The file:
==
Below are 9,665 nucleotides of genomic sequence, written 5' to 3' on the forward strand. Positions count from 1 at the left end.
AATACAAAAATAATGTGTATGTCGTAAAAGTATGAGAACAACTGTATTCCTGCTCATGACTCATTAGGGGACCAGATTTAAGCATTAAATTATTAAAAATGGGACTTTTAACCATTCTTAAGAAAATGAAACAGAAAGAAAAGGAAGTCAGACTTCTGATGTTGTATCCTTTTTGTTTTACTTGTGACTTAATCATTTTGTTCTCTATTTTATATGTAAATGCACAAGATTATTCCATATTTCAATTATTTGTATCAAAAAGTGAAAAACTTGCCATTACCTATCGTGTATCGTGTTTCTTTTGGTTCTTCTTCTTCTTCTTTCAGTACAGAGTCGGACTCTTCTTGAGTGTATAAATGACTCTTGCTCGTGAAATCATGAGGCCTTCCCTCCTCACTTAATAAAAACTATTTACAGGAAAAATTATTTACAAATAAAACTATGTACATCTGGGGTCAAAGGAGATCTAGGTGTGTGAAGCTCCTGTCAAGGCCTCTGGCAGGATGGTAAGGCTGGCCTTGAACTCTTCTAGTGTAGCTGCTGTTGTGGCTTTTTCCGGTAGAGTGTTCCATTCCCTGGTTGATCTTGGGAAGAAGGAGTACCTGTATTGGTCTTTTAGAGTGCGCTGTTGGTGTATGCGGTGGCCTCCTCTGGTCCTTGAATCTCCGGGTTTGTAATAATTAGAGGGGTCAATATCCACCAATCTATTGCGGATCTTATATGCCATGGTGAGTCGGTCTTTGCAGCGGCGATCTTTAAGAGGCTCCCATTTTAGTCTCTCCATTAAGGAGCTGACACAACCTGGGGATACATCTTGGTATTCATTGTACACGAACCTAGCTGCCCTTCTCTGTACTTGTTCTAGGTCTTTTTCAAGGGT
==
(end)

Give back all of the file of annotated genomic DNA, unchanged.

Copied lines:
Below are 9,665 nucleotides of genomic sequence, written 5' to 3' on the forward strand. Positions count from 1 at the left end.
AATACAAAAATAATGTGTATGTCGTAAAAGTATGAGAACAACTGTATTCCTGCTCATGACTCATTAGGGGACCAGATTTAAGCATTAAATTATTAAAAATGGGACTTTTAACCATTCTTAAGAAAATGAAACAGAAAGAAAAGGAAGTCAGACTTCTGATGTTGTATCCTTTTTGTTTTACTTGTGACTTAATCATTTTGTTCTCTATTTTATATGTAAATGCACAAGATTATTCCATATTTCAATTATTTGTATCAAAAAGTGAAAAACTTGCCATTACCTATCGTGTATCGTGTTTCTTTTGGTTCTTCTTCTTCTTCTTTCAGTACAGAGTCGGACTCTTCTTGAGTGTATAAATGACTCTTGCTCGTGAAATCATGAGGCCTTCCCTCCTCACTTAATAAAAACTATTTACAGGAAAAATTATTTACAAATAAAACTATGTACATCTGGGGTCAAAGGAGATCTAGGTGTGTGAAGCTCCTGTCAAGGCCTCTGGCAGGATGGTAAGGCTGGCCTTGAACTCTTCTAGTGTAGCTGCTGTTGTGGCTTTTTCCGGTAGAGTGTTCCATTCCCTGGTTGATCTTGGGAAGAAGGAGTACCTGTATTGGTCTTTTAGAGTGCGCTGTTGGTGTATGCGGTGGCCTCCTCTGGTCCTTGAATCTCCGGGTTTGTAATAATTAGAGGGGTCAATATCCACCAATCTATTGCGGATCTTATATGCCATGGTGAGTCGGTCTTTGCAGCGGCGATCTTTAAGAGGCTCCCATTTTAGTCTCTCCATTAAGGAGCTGACACAACCTGGGGATACATCTTGGTATTCATTGTACACGAACCTAGCTGCCCTTCTCTGTACTTGTTCTAGGTCTTTTTCAAGGGT